This thing took me all over the place emotionally... and physically. I mean I guess I physically took this book all over the place since I read it on my phone and also listened to the audiobook. Whatever. I didn’t read the synopsis. I just liked the cover and people I like liked the book so I just went for it. I’m glad I did. I should go for more things in life. Take more risks. That’s what life is all about. Taking risks and reading books without knowing too much about them.
Life is also about other things, too. Some of those other life things can be found in the pages of this book. Others can’t be found in any book because they just have to be experienced in, you know, real life. Experiences are good.
So here’s another book for me to recommend. If I recommend anything, it’s worth your time. I don’t recommend anything unless I’m 100% sure everyone in the entire world will agree with me. So here I am, confidently recommending this book to you all because I know you will thoroughly enjoy it much the same way I did, and perhaps even more, but definitely not less. If that’s the case, don’t blame me. It’s not my fault.
Eleanor Oliphant is a thirty year old accounts receivable clerk who has a humdrum existence. She calls herself a self contained entity, eating lunch alone while doing crossword puzzles and spending every weekend alone with bottles of vodka. She feels freakish and ugly since she has scar tissue across her right cheek, a result of third degree burns suffered during childhood. She speaks to Mummy by phone every Wednesday. Eleanor lives with the only item to have survived her childhood, her parrot plant, Polly. Having been raised from age ten in the foster care system, she has no appropriate social skills. Society has kept her fed, clothed and educated, but unloved.
Mummy's phone calls are hurtful and abusive. Mummy tells Eleanor that she's let people down, can't be trusted and that her facial scars show the past living on her face. Despite this criticism, she embarks upon a mission to find a boyfriend or husband. This will keep Mummy happy. Eleanor decides to change her outward appearance to attract dreamy rock musician, Johnnie Lomond.
Raymond,a co-worker from the IT department of her office, starts a budding friendship with Eleanor after both of them assist an accident victim. Through Raymond's kindness and ministrations, Eleanor's inner emotions and feelings slowly start to emerge. She revisits her childhood memories with help from Raymond, her first real friend. Confronting her past will enable her to change the trajectory of her life.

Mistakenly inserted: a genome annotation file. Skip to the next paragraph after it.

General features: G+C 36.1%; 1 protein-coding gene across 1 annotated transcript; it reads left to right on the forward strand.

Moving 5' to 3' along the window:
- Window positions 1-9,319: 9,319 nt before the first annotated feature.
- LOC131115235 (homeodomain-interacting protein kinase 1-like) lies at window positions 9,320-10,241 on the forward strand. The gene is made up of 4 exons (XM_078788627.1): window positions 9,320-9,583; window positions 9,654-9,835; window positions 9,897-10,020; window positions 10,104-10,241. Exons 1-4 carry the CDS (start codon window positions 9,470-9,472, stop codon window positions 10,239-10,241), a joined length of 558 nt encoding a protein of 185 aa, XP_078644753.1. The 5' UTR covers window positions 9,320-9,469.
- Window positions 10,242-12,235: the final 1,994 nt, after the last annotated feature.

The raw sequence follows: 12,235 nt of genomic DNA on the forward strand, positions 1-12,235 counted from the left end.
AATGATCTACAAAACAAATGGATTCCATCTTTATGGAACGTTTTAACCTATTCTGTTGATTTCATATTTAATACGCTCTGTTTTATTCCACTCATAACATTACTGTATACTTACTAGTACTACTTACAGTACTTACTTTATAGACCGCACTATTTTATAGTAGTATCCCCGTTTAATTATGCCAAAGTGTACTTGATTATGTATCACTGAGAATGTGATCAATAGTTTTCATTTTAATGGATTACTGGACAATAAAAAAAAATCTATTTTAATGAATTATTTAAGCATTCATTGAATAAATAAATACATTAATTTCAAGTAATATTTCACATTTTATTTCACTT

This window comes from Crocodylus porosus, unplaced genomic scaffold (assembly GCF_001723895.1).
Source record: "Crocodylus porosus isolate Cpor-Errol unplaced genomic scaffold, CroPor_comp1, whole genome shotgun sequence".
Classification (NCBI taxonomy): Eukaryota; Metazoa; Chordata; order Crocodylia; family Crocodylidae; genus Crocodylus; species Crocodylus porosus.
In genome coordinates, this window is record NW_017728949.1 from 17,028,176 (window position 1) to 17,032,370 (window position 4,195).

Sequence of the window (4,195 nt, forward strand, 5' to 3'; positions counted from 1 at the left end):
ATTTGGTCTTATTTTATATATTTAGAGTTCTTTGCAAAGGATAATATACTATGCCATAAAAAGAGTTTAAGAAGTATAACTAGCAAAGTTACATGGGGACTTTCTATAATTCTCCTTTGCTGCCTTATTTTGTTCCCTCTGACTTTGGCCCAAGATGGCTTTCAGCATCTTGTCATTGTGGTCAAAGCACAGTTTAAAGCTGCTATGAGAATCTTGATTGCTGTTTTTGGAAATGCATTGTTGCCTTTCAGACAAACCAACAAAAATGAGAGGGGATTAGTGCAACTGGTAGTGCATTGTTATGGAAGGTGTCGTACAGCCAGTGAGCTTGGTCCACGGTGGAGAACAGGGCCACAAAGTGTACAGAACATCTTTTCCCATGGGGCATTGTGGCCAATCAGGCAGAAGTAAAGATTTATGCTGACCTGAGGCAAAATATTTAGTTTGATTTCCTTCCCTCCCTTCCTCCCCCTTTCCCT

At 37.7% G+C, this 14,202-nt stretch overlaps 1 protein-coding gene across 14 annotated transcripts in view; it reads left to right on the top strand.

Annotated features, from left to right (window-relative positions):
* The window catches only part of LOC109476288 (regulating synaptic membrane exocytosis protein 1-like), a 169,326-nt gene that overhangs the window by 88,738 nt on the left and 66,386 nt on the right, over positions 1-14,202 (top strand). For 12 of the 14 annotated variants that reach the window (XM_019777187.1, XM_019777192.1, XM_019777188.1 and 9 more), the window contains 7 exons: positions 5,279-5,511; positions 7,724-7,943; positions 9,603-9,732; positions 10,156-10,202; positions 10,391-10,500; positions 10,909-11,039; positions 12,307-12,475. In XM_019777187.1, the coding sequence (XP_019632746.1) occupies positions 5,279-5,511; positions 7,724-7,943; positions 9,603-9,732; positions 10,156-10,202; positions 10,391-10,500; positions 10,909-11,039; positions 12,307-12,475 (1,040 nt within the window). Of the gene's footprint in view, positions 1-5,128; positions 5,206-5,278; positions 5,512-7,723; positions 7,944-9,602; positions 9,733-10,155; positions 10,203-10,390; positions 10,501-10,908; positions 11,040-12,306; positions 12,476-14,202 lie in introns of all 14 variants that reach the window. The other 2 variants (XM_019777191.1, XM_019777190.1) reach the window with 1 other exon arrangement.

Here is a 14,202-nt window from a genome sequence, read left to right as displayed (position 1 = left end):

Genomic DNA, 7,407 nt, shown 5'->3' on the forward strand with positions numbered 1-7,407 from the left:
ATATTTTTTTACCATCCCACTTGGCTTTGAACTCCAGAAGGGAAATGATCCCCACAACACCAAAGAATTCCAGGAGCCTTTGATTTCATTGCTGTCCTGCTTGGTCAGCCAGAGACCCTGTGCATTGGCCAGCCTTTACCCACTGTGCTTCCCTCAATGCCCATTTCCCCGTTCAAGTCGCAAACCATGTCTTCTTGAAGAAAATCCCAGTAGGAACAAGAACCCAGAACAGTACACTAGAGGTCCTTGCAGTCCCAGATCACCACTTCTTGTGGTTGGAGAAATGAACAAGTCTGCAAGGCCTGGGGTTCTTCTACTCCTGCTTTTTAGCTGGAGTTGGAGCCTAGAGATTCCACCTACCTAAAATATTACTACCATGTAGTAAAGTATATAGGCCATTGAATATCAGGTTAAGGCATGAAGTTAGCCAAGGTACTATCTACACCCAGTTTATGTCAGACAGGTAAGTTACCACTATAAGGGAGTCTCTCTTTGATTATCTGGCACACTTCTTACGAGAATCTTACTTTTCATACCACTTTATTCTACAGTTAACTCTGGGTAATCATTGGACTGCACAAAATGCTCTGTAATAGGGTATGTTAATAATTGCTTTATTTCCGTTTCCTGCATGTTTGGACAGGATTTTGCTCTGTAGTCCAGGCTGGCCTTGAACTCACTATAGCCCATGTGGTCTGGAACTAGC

Eleanor Oliphant had a tumultous, mindboggling upbringing. Her journey is one of hope for a better future, a future fought for and won by facing her demons and disassociating herself with the perpetrator(s) of abuse. "Eleanor Oliphant Is Completely Fine" by Gail Honeyman is an excellent debut novel.
Thank you Viking-Pamela Dorman Books and First To Read for the opportunity to read and review "Eleanor Oliphant Is Completely Fine".
4.5! What an incredible story!
“These days, loneliness is the new cancer - a shameful, embarrassing thing, brought upon yourself in some obscure way. A fearful, incurable thing, so horrifying that you dare not mention it; other people don’t want to hear the word spoken aloud for fear that they might too be afflicted.”
Eleanor’s story hit me so much harder than I expected it to. She is thirty years old, has worked at the same job since she left university, speaks on the phone to mummy once a week and drinks two litres of vodka every weekend. Eleanor Oliphant is fine.
One day, Eleanor and a colleague help assist an elderly man who’d fallen over on the street. From there we follow Eleanor and Raymond’s budding friendship, and we realise just how ‘not fine’ Eleanor truly is.
“I’d tried so hard, but something about me just didn’t fit. There was, it seemed, no Eleanor-shaped social hole for me to slot into.”
Eleanor is painfully relatable, her awkwardness at social encounters, reliance on alcohol and the burying of all feelings and past grievances, is something I feel on a personal level. It’s as if her story came to me at just the right time in my life. It was heartbreaking, honest and powerful.
“I was thirty years old, I realised, and I had never walked hand in hand with anyone. No one had ever rubbed my tired shoulders, or stroked my face.”